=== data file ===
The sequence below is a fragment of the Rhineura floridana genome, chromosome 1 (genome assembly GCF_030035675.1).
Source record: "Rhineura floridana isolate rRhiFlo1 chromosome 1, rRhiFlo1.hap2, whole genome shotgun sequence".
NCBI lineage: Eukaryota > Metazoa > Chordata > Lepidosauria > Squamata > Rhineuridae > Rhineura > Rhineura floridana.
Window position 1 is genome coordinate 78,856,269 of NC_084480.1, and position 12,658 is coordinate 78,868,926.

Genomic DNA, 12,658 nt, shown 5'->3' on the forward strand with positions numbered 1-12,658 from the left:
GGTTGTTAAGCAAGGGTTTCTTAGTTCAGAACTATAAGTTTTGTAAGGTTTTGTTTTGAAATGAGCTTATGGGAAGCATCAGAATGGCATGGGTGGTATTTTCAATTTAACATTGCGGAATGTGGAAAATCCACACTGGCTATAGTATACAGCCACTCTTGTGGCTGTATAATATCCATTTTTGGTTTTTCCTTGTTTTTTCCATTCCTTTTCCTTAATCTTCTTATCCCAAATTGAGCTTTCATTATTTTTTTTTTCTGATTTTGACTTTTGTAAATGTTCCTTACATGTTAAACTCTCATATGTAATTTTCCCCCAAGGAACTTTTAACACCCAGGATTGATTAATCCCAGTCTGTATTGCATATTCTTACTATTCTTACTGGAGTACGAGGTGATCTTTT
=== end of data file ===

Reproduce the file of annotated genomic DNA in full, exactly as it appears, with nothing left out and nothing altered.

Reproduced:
The sequence below is a fragment of the Rhineura floridana genome, chromosome 1 (genome assembly GCF_030035675.1).
Source record: "Rhineura floridana isolate rRhiFlo1 chromosome 1, rRhiFlo1.hap2, whole genome shotgun sequence".
NCBI lineage: Eukaryota > Metazoa > Chordata > Lepidosauria > Squamata > Rhineuridae > Rhineura > Rhineura floridana.
Window position 1 is genome coordinate 78,856,269 of NC_084480.1, and position 12,658 is coordinate 78,868,926.

Genomic DNA, 12,658 nt, shown 5'->3' on the forward strand with positions numbered 1-12,658 from the left:
GGTTGTTAAGCAAGGGTTTCTTAGTTCAGAACTATAAGTTTTGTAAGGTTTTGTTTTGAAATGAGCTTATGGGAAGCATCAGAATGGCATGGGTGGTATTTTCAATTTAACATTGCGGAATGTGGAAAATCCACACTGGCTATAGTATACAGCCACTCTTGTGGCTGTATAATATCCATTTTTGGTTTTTCCTTGTTTTTTCCATTCCTTTTCCTTAATCTTCTTATCCCAAATTGAGCTTTCATTATTTTTTTTTTCTGATTTTGACTTTTGTAAATGTTCCTTACATGTTAAACTCTCATATGTAATTTTCCCCCAAGGAACTTTTAACACCCAGGATTGATTAATCCCAGTCTGTATTGCATATTCTTACTATTCTTACTGGAGTACGAGGTGATCTTTT